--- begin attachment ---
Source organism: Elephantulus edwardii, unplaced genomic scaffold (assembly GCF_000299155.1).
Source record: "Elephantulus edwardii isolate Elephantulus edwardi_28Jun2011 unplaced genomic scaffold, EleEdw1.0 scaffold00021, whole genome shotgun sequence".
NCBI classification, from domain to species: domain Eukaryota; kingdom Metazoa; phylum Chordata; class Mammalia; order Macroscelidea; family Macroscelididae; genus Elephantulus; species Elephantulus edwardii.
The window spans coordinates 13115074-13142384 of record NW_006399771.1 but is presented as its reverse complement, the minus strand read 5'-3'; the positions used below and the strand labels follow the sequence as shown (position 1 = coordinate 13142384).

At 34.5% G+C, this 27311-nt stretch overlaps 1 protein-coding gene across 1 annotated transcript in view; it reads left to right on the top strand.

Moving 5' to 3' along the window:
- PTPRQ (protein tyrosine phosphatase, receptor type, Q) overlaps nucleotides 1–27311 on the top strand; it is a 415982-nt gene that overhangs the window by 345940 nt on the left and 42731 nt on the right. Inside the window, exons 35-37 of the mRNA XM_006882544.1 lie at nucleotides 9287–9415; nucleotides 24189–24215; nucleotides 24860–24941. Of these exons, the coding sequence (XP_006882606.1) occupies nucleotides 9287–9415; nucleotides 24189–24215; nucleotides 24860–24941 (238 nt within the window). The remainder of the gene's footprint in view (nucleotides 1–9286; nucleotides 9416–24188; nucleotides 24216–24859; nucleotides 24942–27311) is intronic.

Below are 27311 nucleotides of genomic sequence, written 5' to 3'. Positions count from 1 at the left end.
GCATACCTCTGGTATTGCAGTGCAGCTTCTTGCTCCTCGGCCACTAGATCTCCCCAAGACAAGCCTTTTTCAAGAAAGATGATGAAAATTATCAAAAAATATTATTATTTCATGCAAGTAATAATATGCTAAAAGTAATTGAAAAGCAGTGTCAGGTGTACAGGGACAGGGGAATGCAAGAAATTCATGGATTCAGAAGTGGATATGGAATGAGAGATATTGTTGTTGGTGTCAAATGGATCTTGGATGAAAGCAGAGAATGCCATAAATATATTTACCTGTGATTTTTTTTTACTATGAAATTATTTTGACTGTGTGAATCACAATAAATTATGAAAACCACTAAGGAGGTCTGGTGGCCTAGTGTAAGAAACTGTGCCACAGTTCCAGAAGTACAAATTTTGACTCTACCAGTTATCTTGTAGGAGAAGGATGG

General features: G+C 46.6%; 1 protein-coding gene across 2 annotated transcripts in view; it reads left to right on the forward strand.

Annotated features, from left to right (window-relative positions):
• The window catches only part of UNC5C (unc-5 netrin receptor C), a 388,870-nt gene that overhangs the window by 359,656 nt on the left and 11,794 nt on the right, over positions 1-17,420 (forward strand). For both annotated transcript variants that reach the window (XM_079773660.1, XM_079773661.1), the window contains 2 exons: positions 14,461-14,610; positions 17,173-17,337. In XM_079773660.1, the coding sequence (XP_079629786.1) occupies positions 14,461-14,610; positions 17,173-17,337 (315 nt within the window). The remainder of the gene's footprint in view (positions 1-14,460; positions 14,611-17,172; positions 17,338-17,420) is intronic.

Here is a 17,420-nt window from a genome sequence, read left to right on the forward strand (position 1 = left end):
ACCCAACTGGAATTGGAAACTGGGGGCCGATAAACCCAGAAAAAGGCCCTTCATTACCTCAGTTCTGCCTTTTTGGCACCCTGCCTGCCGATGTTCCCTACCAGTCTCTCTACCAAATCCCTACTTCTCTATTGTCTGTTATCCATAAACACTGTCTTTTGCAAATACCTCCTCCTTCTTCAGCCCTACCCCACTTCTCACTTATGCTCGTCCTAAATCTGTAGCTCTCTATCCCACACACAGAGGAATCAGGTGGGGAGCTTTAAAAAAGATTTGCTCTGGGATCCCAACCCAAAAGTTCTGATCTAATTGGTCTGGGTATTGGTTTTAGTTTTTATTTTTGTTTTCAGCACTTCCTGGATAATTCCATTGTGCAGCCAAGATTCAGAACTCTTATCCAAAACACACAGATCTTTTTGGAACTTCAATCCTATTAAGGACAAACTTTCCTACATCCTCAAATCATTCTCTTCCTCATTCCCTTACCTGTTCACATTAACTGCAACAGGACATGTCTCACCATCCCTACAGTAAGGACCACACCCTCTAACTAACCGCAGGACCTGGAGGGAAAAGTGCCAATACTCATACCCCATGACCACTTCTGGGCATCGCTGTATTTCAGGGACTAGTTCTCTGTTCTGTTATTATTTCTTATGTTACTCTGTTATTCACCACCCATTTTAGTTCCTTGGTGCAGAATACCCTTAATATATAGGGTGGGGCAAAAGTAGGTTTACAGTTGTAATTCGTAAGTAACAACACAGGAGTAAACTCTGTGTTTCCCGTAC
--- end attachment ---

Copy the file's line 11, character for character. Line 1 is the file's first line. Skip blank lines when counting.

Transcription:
Annotated features, from left to right (window-relative positions):